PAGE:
How do you approach the oversight of infrastructure in New York City?

I keep coming back to people. Each thing I approach I approach from the perspective of a person. I’m not an engineer, I’m not a city planner. I’m not an architect. I’m a lawyer, which means I can’t do math very well. I’d say I’m more on the creative side and I think that helps me a lot. We have a lot of engineers. They’re great. They’re out there. They’re fixing the problem. But if the way they’re fixing it doesn’t work for people, we’re just going to have to go back and redo it. So I’m constantly looking at the problems that we solve in city government from the perspective of the person who’s going to interact with them. Where I find joy is knowing that we’re solving problems in ways that are not just checking off a box. We’re solving them in a way that will actually improve or bring ease to people.

What does your typical day on the job look like?

We have an 8 a.m. call every morning with the mayor, and then a typical day is a mix of internal meetings, which either could be with my staff or with my sister deputy mayors. We work really well together. So a lot of it is interacting with them in their portfolios. We have sometimes obviously people who come into City Hall that meet with us. And then we have our outside engagements, which are either press events or going on site to see something that’s usually not working. It could be a sanitation garage roof that’s falling down. You need to be out there to see all of that, like understanding the problems at our wastewater treatment facilities thanks to wipes that won’t flush. It’s going to see physically how that clogs things up. For me, it’s really important because I can then translate that into a story, which is ultimately what you need to tell if you’re going to solve the problem.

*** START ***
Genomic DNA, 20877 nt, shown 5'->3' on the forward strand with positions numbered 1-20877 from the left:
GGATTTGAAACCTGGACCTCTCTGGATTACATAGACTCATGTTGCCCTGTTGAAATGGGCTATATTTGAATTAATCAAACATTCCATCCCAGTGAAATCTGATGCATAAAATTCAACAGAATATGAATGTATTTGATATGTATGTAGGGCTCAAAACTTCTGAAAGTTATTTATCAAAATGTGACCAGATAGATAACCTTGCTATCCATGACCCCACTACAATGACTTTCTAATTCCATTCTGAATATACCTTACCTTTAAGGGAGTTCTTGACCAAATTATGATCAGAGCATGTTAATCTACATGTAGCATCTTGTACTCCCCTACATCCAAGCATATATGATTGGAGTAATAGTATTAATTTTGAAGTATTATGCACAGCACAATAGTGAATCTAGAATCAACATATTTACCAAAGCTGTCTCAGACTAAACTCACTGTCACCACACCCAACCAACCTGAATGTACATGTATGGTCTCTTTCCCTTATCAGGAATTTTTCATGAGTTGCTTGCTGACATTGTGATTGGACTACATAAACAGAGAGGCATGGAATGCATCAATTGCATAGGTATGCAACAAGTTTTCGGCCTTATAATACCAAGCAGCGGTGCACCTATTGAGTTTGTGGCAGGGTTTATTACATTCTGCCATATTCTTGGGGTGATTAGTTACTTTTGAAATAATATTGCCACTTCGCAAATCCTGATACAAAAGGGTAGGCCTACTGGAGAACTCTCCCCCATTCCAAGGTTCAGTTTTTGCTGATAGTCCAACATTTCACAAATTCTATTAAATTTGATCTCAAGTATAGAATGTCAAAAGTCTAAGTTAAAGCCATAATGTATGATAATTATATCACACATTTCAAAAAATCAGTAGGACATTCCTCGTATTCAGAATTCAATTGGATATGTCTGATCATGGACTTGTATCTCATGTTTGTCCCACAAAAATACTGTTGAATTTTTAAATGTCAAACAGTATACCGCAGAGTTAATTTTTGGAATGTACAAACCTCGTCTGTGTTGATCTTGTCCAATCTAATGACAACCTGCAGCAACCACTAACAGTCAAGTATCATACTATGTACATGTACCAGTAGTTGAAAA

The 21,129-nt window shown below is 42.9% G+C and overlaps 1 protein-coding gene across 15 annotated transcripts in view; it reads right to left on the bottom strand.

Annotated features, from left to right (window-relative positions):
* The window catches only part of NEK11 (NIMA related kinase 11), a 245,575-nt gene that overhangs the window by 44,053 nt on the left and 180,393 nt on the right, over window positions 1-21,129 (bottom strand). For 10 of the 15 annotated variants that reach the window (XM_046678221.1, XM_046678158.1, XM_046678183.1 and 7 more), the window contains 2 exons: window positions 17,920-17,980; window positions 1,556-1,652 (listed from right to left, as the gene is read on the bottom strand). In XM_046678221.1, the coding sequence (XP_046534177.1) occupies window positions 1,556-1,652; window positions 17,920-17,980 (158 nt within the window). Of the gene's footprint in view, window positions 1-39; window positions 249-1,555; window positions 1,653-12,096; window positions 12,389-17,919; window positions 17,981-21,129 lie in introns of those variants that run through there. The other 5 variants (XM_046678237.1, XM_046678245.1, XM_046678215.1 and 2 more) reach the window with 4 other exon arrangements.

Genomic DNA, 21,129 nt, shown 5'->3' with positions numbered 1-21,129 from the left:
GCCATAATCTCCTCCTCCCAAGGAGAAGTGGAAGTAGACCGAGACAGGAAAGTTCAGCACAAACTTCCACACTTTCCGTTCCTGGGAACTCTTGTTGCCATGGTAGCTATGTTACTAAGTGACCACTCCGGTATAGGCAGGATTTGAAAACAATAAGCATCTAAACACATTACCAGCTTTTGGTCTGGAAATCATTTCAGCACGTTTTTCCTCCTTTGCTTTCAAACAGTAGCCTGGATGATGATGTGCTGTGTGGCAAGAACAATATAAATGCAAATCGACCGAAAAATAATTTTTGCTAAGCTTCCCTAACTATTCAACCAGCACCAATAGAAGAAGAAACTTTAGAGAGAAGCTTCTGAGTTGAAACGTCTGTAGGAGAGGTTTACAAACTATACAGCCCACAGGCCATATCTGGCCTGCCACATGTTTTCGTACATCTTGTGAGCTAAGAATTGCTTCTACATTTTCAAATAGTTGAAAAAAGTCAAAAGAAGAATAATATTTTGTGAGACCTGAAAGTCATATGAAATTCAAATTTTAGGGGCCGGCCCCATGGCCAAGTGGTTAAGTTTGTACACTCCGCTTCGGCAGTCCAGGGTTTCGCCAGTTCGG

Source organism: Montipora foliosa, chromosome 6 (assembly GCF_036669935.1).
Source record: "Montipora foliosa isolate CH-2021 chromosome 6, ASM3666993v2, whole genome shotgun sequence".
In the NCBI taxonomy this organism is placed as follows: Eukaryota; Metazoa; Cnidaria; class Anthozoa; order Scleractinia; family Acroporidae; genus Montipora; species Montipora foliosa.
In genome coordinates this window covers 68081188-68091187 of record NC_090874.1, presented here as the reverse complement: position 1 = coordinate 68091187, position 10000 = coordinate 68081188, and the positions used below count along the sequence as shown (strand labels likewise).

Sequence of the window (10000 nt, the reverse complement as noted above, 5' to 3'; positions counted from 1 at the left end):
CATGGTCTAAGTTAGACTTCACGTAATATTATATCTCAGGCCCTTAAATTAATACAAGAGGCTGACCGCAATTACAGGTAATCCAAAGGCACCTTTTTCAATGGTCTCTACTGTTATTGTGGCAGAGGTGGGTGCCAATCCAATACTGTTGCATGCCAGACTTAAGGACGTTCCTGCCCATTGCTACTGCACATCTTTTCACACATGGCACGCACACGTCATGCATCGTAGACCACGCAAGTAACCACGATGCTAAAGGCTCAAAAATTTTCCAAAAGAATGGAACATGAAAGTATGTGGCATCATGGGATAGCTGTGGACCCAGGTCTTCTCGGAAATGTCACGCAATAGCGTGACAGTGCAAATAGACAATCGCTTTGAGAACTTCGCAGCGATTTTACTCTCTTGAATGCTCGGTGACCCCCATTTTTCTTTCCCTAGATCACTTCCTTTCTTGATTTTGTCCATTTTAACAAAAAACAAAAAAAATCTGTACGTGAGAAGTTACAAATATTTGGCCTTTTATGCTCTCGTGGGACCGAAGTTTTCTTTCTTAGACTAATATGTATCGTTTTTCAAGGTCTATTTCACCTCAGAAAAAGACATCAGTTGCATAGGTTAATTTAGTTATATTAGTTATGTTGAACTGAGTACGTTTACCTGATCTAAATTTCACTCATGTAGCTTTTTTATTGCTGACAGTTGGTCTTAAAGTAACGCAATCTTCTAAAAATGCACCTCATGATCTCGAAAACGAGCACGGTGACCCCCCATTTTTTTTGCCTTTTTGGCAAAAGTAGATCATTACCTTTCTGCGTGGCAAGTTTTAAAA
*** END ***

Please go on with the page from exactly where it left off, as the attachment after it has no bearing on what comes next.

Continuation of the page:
Who knew that folks who don’t read the fine print on wipes.

They’re not really flushable. (Laughs.) 

Yes, that wipes were clogging up an entire city!

It’s a glamorous job.

What other infrastructure surprises have you come across? 

Every day, I’m fascinated with how big our system is and how well it works. Some of our pipes are from the 1800s, and … those are some of the best pipes. In the ’60s and ’70s, the quality went down, and that’s where most of our leaks come from. 

How has infrastructure become a priority for the city post-COVID-19? The whole idea now that we’re in a post-pandemic world was to somehow normalize ourselves, but this is a new normal, right? And how is that helping the city as far as economic development?

Being the administration coming out of COVID-19, we had an incredible challenge ahead of us. First, there was the human toll that was unspeakably tragic. Second was the huge financial toll that had so many other effects on communities. But when we think about financial stability, it really comes from the foundation. What is the quality of life? How secure is the foundation? How comfortable and safe do people feel in New York? Do they want to stay here? Do they want to come here? There’s so much that’s wonderful about New York, but you still have to start with this basic feeling of safety and a secure foundation. And so our job is to ensure that people aren’t actually thinking about it that much. They’re just experiencing and then going off with their dreams. But that is a huge challenge coming out of COVID-19 because you have to not only deal with entrenched problems and new situations but also the climate crisis, which didn’t go away with a vaccine. It’s still with us.